Research highlight: Emily Grekin
Research highlight: Emily Grekin
According to the Substance Abuse and Mental Health Services Administration (SAMHSA), 20.2 million adults in the United States (8.4%) met the criteria for a substance use disorder in the past year. These disorders are extremely harmful, leading to physical and psychological problems, as well as costs of over 700 billion, annually, from health care expenses, crime, and lost work productivity. Despite this, the vast majority of problem substance users are not interested in receiving treatment. For example, the National Survey on Drug Use and Health (NSDUH) estimates that 87.4% of individuals who meet the criteria for an alcohol use disorder neither want nor receive treatment.
Recognition of this gap has led to increased efforts to implement screening and brief intervention for substance use problems in primary care settings. More specifically, there has been a push for medical professionals to proactively screen all patients for substance use problems and to intervene when necessary. While proactive screening is effective, it is difficult to implement due to limitations in time, training, and willingness among health care providers. In an attempt to address this issue, researchers have created computer-delivered interventions (CDIs), or interactive computer programs that assess substance use and then provide feedback and strategies for change. CDIs can be presented briefly, inexpensively, and without the need for training or provider time.
Dr. Grekin’s research focuses on improving the effectiveness of CDIs. In particular, she is interested in whether giving CDIs more ‘human-like’ qualities will make them more effective. She has received funding from the National Institute on Alcohol Abuse and Alcoholism (NIAAA) to create a series of CDIs that vary in their degree of human-like qualities. For example, some CDIs involve an animated talking narrator, whereas others require participants to read text from the computer screen. Similarly, in some CDIs, the animated narrator reacts positively to participants (uses their name, makes empathic statements, etc.), whereas in others, the narrator is more neutral. Dr. Grekin and her co-investigators are in the process of testing 32 different versions of CDIs that vary in their level of human-like qualities using a sample of 352 undergraduates.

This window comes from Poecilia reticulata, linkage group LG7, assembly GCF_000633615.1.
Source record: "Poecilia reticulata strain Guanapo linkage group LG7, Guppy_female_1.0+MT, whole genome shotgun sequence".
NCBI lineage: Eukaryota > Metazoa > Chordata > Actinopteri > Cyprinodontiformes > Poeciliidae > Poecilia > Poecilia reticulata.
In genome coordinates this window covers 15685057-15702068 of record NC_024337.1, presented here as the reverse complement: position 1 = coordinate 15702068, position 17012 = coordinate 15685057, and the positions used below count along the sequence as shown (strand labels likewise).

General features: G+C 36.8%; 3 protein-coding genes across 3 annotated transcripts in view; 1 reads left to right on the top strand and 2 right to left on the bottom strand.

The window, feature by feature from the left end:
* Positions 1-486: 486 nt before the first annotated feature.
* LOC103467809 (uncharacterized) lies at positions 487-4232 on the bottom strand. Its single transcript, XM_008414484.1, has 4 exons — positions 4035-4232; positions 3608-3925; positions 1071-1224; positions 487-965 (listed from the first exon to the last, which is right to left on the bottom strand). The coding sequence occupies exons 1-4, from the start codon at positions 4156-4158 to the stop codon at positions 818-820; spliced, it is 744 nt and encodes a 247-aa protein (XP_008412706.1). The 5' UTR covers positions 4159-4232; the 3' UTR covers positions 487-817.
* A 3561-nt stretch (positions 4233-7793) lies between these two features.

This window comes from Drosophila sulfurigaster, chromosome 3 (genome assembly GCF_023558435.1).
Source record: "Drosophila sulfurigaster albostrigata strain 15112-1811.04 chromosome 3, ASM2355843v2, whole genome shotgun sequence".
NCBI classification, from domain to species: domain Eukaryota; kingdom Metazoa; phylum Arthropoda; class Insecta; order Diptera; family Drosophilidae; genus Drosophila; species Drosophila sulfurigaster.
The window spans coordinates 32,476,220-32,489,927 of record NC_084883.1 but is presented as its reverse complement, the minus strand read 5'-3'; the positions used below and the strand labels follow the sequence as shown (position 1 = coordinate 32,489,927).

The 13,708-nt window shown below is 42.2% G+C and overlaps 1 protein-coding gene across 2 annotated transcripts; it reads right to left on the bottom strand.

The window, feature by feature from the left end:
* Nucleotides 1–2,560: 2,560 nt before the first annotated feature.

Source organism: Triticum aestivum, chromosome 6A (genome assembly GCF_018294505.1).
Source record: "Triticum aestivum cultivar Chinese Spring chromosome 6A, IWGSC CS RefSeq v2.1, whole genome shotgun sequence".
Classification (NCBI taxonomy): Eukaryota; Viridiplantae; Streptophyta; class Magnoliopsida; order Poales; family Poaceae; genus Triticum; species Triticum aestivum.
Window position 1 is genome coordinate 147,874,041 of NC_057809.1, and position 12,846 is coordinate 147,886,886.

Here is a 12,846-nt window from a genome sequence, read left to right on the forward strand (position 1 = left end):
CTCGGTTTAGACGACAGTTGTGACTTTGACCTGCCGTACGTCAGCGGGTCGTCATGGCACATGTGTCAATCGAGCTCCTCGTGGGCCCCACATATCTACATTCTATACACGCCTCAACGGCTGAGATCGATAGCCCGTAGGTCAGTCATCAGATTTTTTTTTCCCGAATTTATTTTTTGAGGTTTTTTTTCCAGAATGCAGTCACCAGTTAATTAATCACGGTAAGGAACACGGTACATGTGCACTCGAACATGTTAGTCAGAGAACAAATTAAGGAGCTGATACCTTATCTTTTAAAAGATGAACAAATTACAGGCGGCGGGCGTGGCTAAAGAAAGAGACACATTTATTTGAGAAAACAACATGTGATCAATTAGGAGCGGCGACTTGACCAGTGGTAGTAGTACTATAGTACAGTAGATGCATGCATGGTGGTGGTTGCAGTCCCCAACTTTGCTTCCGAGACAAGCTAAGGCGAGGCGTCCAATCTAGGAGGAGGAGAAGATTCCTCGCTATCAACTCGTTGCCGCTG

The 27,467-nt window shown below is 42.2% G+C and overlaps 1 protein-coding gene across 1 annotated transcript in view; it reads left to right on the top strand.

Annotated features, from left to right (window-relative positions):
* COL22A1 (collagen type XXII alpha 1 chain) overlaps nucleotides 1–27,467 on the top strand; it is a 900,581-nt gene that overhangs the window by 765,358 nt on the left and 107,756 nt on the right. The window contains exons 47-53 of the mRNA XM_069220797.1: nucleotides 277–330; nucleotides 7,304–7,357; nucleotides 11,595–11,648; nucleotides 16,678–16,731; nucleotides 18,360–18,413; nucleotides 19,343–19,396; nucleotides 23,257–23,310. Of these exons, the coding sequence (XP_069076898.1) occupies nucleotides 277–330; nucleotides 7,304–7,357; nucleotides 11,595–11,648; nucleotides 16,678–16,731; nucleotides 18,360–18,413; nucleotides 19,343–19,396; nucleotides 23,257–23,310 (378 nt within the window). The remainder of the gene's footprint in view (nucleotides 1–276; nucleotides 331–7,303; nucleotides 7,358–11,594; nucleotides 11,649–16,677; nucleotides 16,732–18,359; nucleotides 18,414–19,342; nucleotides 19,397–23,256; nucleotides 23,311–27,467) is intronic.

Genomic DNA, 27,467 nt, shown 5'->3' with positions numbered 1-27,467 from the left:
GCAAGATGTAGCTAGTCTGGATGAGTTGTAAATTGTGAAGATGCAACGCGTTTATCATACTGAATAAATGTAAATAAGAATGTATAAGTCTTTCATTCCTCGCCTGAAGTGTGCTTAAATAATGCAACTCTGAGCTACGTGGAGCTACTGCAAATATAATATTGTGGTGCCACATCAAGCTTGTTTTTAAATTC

Another important piece of Dr. Grekin’s research involves racial and ethnic differences in substance use. She has published articles examining relationships between perceived racism and alcohol consequences among both African American and Caucasian college students. She, along with graduate student Dinah Ayna, have also published manuscripts examining the prevalence and predictors of waterpipe use among Arab American and non-Arab American college students. In 2010, she received a grant from the Alcohol Beverage Medical Research Foundation to examine longitudinal predictors of problematic alcohol use among racially diverse college students. This research is particularly important given that (1) there are substantial racial differences in the epidemiology of alcohol use and (2) the vast majority of college student substance use research relies on samples that are over 90% Caucasian.
Finally, Dr. Grekin has a research interest in relationships between substance use and disinhibited personality traits (i.e. traits like impulsivity, sensation-seeking and risk-taking). Her work in this area has revolved around two goals: (1) to examine prospective relationships between disinhibition and substance use using both self-report measures and laboratory tasks and (2) to examine environments in which disinhibition is most likely to lead to substance use. In the context of these goals, she has demonstrated that disinhibited personality traits predict stable, ‘trait-like’ alcohol, drug and tobacco dependence (i.e., latent constructs indicated by time-specific measurements of substance use taken over a two-year period). Additionally, along with her colleagues Anneke Goudriaan and Kenneth Sher, she has found that performance on laboratory measures of impulsive decision-making predicts both concurrent and future alcohol use, even after controlling for the effects of self-reported impulsivity.
Dr. Grekin has also conducted studies examining the degree to which disinhibition interacts with other variables to predict substance use. For example, using data from a longitudinal sample of college students, she found that disinhibition interacted with fraternity/sorority membership to predict alcohol dependence, such that fraternity/sorority members who were also high in disinhibition were at particularly high risk for alcohol dependence. In another study, she found that measures from a behavioral undercontrol composite interacted with alcohol use to predict relationship aggression. A more recent study shows that disinhibition interacts with childhood sexual abuse to predict alcohol-related consequences. Overall, these data (1) suggest that disinhibition exacerbates the impact of previously established substance use risk factors and (2) highlight the need for substance use interventions to assess both temperamental and environmental variables.
Dr. Grekin is extremely fortunate to work with a talented group of graduate students, post-doctoral and faculty collaborators. She is looking forward to continuing her research on predictors of and interventions for problematic substance use.